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The Federal Motor Carrier Safety Administration has once again stressed the importance of screening and testing truck drivers for sleep apnea.

In December, the FMCSA faced criticism for not having clear enough guidelines for medical examiners with regard to sleep apnea – the health condition that impairs the quality of sleep people get and increases drowsiness, a very dangerous condition for those whose job requires them to drive for hours at a time.

Sleep apnea is defined as a disorder in which airflow is restricted during sleep, which leads to less oxygen to the brain and poor sleep. The result is drowsiness and a lack of concentration during the day. Examiners look for risk factors – driver history, overall health – and consider more in-laboratory testing or treatment options.

Accidents from sleep apnea are well-documented and the National Transportation Safety Board considers sleep apnea fatigue a nationwide problem not just for truck drivers but piles and commuters in general.

One problem with sleep apnea is people don’t always know they have it, so the NTSB recommends professional drivers and pilots be tested for it. The problem facing the FMCSA is there is no clear-cut program or standard in place for screening and flagging drivers, pushing those on the outside to ask for clearer standards.

To help clear this up, the FMCSA issued a bulletin recently for medical examiners and training organizations, according to an article in overdriveonline.com. In this bulletin, regulators try to “spell out” regulations.

When medical professionals examine drivers, they are checked for respiratory dysfunctions including sleep apnea. The article states that the FMCSA recommends, “If a medical examiner believes the driver’s respiratory condition is in any way likely to interfere with the driver’s ability to safely control and drive a commercial motor vehicle, the driver should be referred to a specialist for further evaluation and therapy.”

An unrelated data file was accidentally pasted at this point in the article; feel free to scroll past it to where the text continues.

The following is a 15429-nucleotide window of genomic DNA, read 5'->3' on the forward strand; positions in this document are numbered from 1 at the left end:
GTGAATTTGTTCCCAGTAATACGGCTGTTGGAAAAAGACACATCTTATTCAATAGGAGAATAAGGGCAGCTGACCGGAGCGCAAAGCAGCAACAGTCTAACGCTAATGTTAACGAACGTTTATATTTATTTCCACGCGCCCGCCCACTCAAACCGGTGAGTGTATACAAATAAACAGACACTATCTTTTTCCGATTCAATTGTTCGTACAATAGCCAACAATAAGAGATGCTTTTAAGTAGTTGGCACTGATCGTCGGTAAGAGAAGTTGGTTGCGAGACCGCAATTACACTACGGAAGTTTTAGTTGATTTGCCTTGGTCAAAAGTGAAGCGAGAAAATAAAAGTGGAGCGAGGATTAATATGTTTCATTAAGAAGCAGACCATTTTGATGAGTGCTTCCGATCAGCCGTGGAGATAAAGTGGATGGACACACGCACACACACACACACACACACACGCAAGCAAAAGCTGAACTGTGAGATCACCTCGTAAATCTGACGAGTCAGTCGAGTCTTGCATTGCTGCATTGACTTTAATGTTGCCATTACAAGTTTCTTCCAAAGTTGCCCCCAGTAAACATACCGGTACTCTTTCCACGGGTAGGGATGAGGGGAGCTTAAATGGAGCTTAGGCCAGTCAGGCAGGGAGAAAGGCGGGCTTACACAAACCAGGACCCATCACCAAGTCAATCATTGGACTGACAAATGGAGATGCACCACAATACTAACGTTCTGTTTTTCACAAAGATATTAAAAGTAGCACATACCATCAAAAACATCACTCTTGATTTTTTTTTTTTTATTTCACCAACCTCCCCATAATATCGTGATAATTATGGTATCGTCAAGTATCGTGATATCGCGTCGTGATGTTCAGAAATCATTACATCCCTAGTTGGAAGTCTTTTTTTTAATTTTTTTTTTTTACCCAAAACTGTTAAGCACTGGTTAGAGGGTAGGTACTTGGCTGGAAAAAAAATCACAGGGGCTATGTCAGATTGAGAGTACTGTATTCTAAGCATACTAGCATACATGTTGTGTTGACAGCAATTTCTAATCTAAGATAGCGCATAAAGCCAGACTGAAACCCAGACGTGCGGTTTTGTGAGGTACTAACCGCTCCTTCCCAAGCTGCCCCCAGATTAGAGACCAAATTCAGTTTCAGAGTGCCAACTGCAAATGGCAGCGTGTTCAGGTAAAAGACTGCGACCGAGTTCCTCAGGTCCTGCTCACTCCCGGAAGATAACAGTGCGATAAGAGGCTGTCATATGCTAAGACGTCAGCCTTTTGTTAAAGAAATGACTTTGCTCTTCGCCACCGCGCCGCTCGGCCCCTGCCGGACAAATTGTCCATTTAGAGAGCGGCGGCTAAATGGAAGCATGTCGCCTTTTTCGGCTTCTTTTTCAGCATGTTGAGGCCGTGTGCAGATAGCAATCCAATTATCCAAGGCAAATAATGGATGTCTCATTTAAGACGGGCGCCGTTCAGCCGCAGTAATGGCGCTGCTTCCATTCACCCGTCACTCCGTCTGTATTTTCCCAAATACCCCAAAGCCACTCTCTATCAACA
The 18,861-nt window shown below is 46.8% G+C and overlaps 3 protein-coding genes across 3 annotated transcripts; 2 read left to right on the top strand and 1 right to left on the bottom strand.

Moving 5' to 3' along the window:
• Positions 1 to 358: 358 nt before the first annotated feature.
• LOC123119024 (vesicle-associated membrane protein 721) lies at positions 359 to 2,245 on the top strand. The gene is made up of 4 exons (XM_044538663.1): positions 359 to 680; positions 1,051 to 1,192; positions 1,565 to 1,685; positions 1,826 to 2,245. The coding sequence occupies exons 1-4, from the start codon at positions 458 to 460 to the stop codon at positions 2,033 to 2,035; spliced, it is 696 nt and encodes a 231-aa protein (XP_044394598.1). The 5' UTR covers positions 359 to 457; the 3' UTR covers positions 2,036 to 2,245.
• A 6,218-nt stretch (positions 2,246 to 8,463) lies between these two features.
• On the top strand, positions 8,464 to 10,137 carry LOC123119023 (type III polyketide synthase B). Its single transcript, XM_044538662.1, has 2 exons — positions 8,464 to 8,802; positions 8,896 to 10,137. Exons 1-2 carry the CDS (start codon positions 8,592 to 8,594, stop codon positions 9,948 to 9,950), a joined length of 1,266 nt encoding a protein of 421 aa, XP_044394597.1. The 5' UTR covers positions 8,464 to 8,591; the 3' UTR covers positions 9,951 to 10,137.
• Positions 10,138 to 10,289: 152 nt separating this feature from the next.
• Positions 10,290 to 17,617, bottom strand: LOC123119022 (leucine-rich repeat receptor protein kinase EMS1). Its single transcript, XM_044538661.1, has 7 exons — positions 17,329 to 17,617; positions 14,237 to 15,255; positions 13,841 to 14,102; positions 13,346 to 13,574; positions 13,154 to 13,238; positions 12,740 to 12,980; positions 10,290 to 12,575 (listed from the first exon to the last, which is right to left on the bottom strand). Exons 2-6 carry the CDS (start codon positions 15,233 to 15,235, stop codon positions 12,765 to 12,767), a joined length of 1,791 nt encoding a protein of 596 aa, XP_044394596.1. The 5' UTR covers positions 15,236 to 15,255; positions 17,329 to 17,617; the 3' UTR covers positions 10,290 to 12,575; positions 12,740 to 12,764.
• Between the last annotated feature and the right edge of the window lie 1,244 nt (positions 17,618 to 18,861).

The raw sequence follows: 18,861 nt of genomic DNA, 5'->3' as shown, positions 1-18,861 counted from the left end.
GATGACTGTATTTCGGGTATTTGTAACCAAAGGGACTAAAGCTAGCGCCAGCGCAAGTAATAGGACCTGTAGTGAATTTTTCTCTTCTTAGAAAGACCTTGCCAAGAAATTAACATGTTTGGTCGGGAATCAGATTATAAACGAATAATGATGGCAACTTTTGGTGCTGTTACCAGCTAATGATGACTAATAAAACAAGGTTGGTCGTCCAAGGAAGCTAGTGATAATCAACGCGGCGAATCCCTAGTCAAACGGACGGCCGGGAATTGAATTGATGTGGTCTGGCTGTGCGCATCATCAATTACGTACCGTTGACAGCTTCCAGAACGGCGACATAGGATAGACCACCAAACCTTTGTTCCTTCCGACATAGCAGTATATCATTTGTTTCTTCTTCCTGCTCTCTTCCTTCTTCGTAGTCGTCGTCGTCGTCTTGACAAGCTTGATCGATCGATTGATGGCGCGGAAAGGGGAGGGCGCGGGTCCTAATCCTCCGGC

Sleep apnea can be a disqualifying condition or result in suspension of certification for drivers until further treatment is sought. However, that doesn’t mean it’s a cut and dry situation.

When sleep apnea is diagnosed, the level of sleep apnea is rated for severity, which leads to treatment options. And it does not mean drivers diagnosed for sleep apnea are automatically unfit for the road. It simply means appropriate treatment must be sought.

Because sleep apnea is treatable, the condition can be managed and reduced, which the FMCSA recognizes. Drivers who are able to reduce their risks of drowsy driving are able to continue their careers. The FMCSA, in fact, is on record as stating diagnosis and treatment options are best left to the healthcare professionals and the driver.

Though the regulations and criteria may not be 100 percent clear, the important thing for truckers to understand is if you think you have sleep apnea, or even know it for sure, don’t be afraid you will lose your job if it’s diagnosed.

There are plenty of treatment options and you can keep your job. You don’t want to hide from this condition for fear of getting fired, your safety and the safety of everyone else on the road is too important.

So talk to medical professionals during examinations. Find out if you have a condition and take the appropriate treatment options so you stay safe, alert and on the road.

 

ndiAnd if an emergency does strike, North Dixie Truck and Trailer, Inc. is your 24-hour emergency service. Call us at 1-800-440-9523 when an accident strikes and we’ll come to you for immediate help. And don’t forget, for all necessary maintenance (419-221-3750) and parts (419-222-8785), NDI has all the certifications and equipment you need.

 

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